2016 World indoor Championships

Beijing 2015 Bronze medallist Trayvon Bromell will be missing in action when the IAAF World Championships, billed to hold in August, gets underway in London.

Bromell, who seems to be engaged in a fitness battle, finished 3rd with a time of 10.22s in Heat 5 of the men’s 100m preliminaries on Friday, ruling him out of the semis and final of the US Track and Field Championships on Saturday. His heat was dominated by Kyree King in 10.19s, while Dentarius Locke placed 2nd in 10.22s.

The 21-year old, who is a joint Bronze medallist with Canada’s Andre De Grasse, hasn’t been as fortunate as his 22-year old counterpart who won another Bronze in the 4x100m in Beijing, three Olympic medals at Rio 2016, and GOLD in the 4x200m at the 2017 IAAF World Relays.

However, he upstaged former World Record (WR) holder in the 100m, Asafa Powell to win the 60m World Indoors title in 2016.

Osaka 2007 Triple GOLD medallist Tyson Gay was also eliminated in the heats of the men’s 100m at the ongoing US National Trials after finishing 3rd in Heat 2, which was won by new sprinting sensation and NCAA 100m/200m champion Christian Coleman in 9.93s.

Jeff Demps was 2nd in 10.03s, while Gay clocked a time of 10.17s in 3rd. The 34-year old will be seeking for redemption in the 200m on Saturday.

Jaylen Bacon (10.01s), Christopher Belcher (10.02s), Sean McLean (10.13s) and Marqueze Washington (10.16s) qualified for the semis from Heat 1. Isiah Young dominated Heat 3 in 9.97s. Ronnie Baker (10.02s), Jarrion Lawson (10.03s), Cameron Burrell (10.11s) and Remontay McClain (10.14s) will join him in the next round.

Justin Gatlin was given the verdict ahead of Mike Rodgers in Heat 4, though both sprinters clocked a time of 10.00s. Beejay Lee was 3rd in 10.05s.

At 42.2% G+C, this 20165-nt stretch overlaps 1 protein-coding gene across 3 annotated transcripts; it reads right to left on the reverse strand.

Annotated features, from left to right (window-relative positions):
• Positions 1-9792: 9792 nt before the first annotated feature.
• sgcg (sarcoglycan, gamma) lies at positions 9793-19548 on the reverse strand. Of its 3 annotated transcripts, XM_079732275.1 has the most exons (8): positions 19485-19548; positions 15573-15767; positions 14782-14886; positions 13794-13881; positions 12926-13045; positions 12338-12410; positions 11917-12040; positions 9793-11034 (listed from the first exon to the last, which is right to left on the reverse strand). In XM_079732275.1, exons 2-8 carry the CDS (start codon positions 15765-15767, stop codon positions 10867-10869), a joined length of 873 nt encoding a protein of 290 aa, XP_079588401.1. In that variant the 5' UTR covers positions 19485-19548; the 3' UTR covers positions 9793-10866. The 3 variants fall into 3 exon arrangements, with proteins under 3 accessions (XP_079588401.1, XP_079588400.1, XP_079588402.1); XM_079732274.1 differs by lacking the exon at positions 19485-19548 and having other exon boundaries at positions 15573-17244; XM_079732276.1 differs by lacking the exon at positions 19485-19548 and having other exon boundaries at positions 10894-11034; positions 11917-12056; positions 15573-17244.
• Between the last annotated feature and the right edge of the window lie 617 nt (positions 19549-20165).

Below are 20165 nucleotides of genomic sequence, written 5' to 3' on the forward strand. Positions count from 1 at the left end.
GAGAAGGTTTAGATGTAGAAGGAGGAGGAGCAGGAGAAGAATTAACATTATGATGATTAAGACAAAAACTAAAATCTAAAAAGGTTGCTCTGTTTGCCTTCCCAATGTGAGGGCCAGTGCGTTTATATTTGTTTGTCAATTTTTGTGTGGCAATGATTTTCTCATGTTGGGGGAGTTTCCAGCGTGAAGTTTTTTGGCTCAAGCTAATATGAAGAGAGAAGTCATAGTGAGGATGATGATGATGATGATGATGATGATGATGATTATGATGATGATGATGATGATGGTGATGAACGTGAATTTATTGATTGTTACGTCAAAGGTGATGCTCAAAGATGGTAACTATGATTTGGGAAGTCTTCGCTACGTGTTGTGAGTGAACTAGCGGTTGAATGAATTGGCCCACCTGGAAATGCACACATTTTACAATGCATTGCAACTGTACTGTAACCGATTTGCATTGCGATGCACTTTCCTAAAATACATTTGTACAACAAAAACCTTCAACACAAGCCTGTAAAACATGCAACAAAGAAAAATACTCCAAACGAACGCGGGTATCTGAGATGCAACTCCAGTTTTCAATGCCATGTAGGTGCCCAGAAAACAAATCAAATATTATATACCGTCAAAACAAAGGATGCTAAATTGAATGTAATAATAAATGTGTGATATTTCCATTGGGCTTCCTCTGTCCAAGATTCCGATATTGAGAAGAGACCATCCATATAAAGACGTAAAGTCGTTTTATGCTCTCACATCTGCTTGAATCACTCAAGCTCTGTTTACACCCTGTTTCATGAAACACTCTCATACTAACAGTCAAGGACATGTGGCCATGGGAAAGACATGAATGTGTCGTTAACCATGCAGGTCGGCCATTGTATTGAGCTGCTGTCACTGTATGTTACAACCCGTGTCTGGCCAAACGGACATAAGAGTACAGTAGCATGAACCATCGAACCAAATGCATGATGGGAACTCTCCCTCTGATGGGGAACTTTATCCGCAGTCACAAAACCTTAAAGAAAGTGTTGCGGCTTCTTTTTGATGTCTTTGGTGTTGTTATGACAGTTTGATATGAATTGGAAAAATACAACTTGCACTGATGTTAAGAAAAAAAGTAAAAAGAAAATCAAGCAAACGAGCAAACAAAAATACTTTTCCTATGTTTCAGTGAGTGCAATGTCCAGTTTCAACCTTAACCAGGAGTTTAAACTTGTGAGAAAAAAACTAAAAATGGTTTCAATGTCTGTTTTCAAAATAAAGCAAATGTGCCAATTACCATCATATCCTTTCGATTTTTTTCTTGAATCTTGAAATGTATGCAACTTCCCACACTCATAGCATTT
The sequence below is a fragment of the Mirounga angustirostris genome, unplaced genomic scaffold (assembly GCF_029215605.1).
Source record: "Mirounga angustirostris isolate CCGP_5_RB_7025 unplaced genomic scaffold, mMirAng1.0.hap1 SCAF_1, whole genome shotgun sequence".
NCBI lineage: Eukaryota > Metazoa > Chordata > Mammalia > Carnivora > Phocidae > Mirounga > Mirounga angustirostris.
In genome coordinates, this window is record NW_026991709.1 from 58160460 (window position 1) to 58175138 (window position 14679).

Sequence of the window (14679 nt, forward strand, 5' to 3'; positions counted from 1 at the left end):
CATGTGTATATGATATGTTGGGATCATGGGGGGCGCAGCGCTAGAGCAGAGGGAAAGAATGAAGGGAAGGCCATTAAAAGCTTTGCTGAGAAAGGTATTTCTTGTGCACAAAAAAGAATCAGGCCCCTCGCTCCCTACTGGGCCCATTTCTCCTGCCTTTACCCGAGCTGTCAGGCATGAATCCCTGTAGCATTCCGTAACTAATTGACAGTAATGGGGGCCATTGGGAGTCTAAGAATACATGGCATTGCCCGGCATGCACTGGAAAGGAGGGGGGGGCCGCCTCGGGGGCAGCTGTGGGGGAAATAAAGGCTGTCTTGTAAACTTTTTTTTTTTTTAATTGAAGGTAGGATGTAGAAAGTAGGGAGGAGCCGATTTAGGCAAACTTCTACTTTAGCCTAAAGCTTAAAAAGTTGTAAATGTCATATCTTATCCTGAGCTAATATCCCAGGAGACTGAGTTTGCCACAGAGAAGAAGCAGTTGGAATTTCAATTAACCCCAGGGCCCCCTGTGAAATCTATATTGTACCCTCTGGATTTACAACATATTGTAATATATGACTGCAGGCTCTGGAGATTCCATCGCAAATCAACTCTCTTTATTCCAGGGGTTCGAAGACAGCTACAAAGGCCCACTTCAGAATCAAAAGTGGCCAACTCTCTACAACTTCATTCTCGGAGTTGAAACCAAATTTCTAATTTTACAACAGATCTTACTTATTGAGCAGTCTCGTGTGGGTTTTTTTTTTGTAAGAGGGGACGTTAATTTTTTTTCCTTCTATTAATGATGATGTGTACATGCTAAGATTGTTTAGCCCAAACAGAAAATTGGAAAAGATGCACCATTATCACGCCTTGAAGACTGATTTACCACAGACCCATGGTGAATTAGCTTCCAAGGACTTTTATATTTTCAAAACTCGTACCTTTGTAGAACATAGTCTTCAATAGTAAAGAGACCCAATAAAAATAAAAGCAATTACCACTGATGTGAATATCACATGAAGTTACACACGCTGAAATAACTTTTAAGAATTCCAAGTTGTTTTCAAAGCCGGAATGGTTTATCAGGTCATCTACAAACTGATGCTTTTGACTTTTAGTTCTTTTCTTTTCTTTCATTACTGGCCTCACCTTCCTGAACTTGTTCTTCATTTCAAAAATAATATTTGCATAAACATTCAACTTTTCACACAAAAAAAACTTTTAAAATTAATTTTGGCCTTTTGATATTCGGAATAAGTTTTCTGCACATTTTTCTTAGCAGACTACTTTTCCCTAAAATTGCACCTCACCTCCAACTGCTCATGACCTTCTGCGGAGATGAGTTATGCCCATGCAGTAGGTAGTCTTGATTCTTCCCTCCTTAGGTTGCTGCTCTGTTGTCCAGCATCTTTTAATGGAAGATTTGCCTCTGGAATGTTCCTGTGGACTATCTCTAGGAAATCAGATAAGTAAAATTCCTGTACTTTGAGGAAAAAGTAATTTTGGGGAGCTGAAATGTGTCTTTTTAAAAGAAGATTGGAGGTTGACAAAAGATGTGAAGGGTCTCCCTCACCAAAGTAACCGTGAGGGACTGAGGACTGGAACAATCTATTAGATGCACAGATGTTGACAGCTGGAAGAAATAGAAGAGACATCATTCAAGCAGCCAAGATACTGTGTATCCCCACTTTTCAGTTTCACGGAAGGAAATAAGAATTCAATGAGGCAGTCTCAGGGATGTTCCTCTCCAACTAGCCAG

Tori Bowie was the fastest qualifier with her time of 10.90s in the women’s 100m. She was followed by Aaliyah Brown (11.01s) and Ashley Henderson (11.16s) in Heat 2.

Heat 1 was dominated by World Indoor Champion Barbara Pierre in 10.99s. Also qualifying for the semis from the same heat are Kimberlyn Duncan (11.03s), Jenna Prandini (11.05s), Tianna Bartoletta (11.07s), Destiny Carter (11.12s) and Deanna Hill (11.17s).

Deajah Stevens finished ahead of US defending champion English Gardner (11.04s) in Heat 3 after posting a time of 11.01s. Ariana Washington (11.06s) and Hannah Cunliffe (11.12s) also made it to the semis.

Morolake Akinosun clocked the second overall fastest time of 10.98s to win Heat 4 ahead of Allyson Felix (11.03s) and Aleia Hobbs (11.05s).

Qualifiers for the men’s 400m semis include Michael Cherry (45.08s), Nathan Strother (45.17s) and Calvin Smith (45.52s) from Heat 1. David Verburg finished 4th and didn’t advance to the next round.

Gil Roberts (44.63s) was the man to beat in Heat 2 as he finished ahead of Bryshon Nellum (44.85s), Kyle Collins (44.95s) and Michael Norman Jr (45.01s).

Paul Dedewo returned a time of 45.13s to finish ahead of the pack in Heat 3. He was followed by Vernon Norwood (45.21s) and Tyrese Cooper (45.45s). Completing the list of semifinalists are Tony McQuay (45.30s), Mylik Kerley (45.32s) and Patrick Leeper (45.52s) from Heat 4, and Fred Kerley (45.13s), Wil London III (45.33s) and Ricky Morgan Jr from Heat 5.

Beijing 2015 and Rio 2016 Bronze medallist LaShawn Merritt already secured a wildcard entry into the event as winner of the 2016 Diamond League Trophy. Instead, he will focus on the 200m at the ongoing championships.

In the women’s event, Quanera Hayes (51.20s) upstaged Shakima Wimbley (51.58s) to win Heat 1. Other athletes who advanced to the semis from Heat 1 are Carly Muscaro (51.86s), Jessica Beard (51.90s), Zola Golden (52.02s) and Jordan Lavender (52.34s).

Courtney Okolo proved too strong for the rest of her rivals in Heat 2 as she stormed to victory in an impressive time of 50.97s. She was followed by Daina Harper (51.15s), Elexis Guster (51.58s) and Ekundayo Sogbesan (51.81s) who all made it to the next round.

Six semifinalists emerged in Heat 3. They are Kendall Ellis (50.81s), Phyllis Francis (51.12s), Makenzie Dunmore (51.42s), Natasha Hastings (51.43s), Cameron Pettigrew (51.74s) and Lexis Lambert (52.40s).

Yemi Olus is a Senior Sportswriter and Editor at Making of Champions. She has a bias for Athletics and was previously a Sports Reporter at the National Mirror, where she hosted a weekly column ‘On the Track with Yemi Olus’ for over two years. A self-acclaimed ‘athletics junkie’, she has covered national and international events live, such as the African Athletics Championships, African Games and IAAF World Championships. She also freelances for World Athletics.


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